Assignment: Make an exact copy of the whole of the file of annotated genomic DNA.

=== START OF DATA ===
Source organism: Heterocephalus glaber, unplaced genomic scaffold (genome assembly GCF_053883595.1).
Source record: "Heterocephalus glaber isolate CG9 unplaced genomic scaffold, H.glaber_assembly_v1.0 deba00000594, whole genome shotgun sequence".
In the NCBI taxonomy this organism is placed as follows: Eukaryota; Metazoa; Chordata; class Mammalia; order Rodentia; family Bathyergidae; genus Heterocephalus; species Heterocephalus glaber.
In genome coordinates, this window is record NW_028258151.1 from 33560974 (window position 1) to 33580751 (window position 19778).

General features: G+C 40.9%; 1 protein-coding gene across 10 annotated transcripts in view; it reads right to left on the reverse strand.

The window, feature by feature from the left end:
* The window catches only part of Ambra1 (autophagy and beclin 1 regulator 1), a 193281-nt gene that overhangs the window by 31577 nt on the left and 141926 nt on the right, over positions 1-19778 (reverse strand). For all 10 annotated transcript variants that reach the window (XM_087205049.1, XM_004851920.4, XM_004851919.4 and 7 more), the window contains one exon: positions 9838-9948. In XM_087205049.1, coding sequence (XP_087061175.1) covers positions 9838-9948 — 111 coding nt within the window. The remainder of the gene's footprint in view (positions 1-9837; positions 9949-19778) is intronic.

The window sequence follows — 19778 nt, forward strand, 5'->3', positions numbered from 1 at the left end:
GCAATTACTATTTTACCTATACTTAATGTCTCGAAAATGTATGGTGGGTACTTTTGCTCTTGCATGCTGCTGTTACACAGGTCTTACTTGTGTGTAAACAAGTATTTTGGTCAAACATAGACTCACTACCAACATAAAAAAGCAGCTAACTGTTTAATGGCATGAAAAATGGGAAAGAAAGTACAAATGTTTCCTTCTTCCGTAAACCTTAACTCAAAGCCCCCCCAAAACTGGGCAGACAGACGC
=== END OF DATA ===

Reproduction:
Source organism: Heterocephalus glaber, unplaced genomic scaffold (genome assembly GCF_053883595.1).
Source record: "Heterocephalus glaber isolate CG9 unplaced genomic scaffold, H.glaber_assembly_v1.0 deba00000594, whole genome shotgun sequence".
In the NCBI taxonomy this organism is placed as follows: Eukaryota; Metazoa; Chordata; class Mammalia; order Rodentia; family Bathyergidae; genus Heterocephalus; species Heterocephalus glaber.
In genome coordinates, this window is record NW_028258151.1 from 33560974 (window position 1) to 33580751 (window position 19778).

General features: G+C 40.9%; 1 protein-coding gene across 10 annotated transcripts in view; it reads right to left on the reverse strand.

The window, feature by feature from the left end:
* The window catches only part of Ambra1 (autophagy and beclin 1 regulator 1), a 193281-nt gene that overhangs the window by 31577 nt on the left and 141926 nt on the right, over positions 1-19778 (reverse strand). For all 10 annotated transcript variants that reach the window (XM_087205049.1, XM_004851920.4, XM_004851919.4 and 7 more), the window contains one exon: positions 9838-9948. In XM_087205049.1, coding sequence (XP_087061175.1) covers positions 9838-9948 — 111 coding nt within the window. The remainder of the gene's footprint in view (positions 1-9837; positions 9949-19778) is intronic.

The window sequence follows — 19778 nt, forward strand, 5'->3', positions numbered from 1 at the left end:
GCAATTACTATTTTACCTATACTTAATGTCTCGAAAATGTATGGTGGGTACTTTTGCTCTTGCATGCTGCTGTTACACAGGTCTTACTTGTGTGTAAACAAGTATTTTGGTCAAACATAGACTCACTACCAACATAAAAAAGCAGCTAACTGTTTAATGGCATGAAAAATGGGAAAGAAAGTACAAATGTTTCCTTCTTCCGTAAACCTTAACTCAAAGCCCCCCCAAAACTGGGCAGACAGACGC